Every evening the goblin men pass near their cottage, crying out their wares in tempting tones.  Sensible sister Lizzie knows that the goblins must be ignored; her sister Laura is weak and wants to taste the fruit.  She is reminded by Lizzie of the fate of Jeanie, who partook of the fairy food and then faded away and died, but she succumbs to their temptations and meets the goblins with their juicy, perfumed fruit- melons, cherries, pears and grapes.

frank adams
Frank Adams

However, once Laura has tasted the forbidden fruit, she cannot hear or see the goblin men again, and she begins to pine away just like Jeanie.  Lizzie realises there is only one way to save her sister: she goes one evening to meet the goblins, pays for their fruit but refuses to eat it.  In anger they smear her face with the juice, trying to get her to give in and taste it, but she is resolute and, by defying them, manages to drive the goblins off.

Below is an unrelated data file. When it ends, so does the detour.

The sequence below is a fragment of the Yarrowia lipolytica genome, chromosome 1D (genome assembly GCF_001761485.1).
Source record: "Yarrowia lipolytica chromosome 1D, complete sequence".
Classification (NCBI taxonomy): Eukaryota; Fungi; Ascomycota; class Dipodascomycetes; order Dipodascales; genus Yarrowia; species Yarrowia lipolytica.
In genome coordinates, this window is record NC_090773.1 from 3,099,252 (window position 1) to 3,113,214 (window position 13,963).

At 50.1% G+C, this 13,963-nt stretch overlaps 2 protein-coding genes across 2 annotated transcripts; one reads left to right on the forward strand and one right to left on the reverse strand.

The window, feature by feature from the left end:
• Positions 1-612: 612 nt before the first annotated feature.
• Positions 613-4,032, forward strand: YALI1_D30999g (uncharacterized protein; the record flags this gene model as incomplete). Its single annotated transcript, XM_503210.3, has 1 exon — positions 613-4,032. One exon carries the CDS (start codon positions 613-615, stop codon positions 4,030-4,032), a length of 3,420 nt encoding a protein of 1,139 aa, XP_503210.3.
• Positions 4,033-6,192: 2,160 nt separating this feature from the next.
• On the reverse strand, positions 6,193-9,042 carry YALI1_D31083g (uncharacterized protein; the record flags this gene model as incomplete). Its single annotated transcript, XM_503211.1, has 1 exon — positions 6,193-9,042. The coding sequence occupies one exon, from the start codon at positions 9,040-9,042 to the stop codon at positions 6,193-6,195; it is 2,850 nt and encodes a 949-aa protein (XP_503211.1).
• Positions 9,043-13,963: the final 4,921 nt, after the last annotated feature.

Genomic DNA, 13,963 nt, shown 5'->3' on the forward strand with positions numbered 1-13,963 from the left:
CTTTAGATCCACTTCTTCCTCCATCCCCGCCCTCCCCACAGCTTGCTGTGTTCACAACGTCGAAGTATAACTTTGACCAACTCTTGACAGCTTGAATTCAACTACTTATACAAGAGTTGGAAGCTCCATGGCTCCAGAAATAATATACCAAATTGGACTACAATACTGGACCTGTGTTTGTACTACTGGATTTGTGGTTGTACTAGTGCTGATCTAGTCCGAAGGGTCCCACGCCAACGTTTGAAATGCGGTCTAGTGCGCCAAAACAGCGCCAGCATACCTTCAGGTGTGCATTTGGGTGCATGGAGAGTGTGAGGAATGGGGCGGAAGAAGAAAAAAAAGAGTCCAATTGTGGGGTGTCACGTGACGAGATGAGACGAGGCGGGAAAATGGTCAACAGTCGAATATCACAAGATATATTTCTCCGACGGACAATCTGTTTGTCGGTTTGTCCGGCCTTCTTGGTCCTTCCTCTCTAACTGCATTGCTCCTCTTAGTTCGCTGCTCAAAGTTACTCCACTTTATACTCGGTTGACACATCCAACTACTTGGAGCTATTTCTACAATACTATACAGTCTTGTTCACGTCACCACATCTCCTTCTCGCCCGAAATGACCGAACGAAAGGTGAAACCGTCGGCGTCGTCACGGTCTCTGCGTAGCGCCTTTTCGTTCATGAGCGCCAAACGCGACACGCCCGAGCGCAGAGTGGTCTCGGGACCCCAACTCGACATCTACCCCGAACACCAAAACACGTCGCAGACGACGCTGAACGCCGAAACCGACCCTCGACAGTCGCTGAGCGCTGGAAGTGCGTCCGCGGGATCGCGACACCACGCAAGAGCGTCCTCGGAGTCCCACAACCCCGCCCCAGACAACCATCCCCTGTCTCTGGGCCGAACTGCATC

Lizzie returns home and her sister is able to lick the juice of her face.  Now, though, she finds it bitter, the goblin spell is broken and she is saved.

Hilda Koe
Laura & Lizzie by Hilda Koe (active 1895-1901)

What I’d like to do now is to pick out a handful of the more authentic fairy themes that run through Rossetti’s verse.  As I’ve said, the author was not concerned with producing a folklore document, so these elements are not prominent, but they are there, not wholly overwhelmed by her message of Christian self-sacrifice and familial love.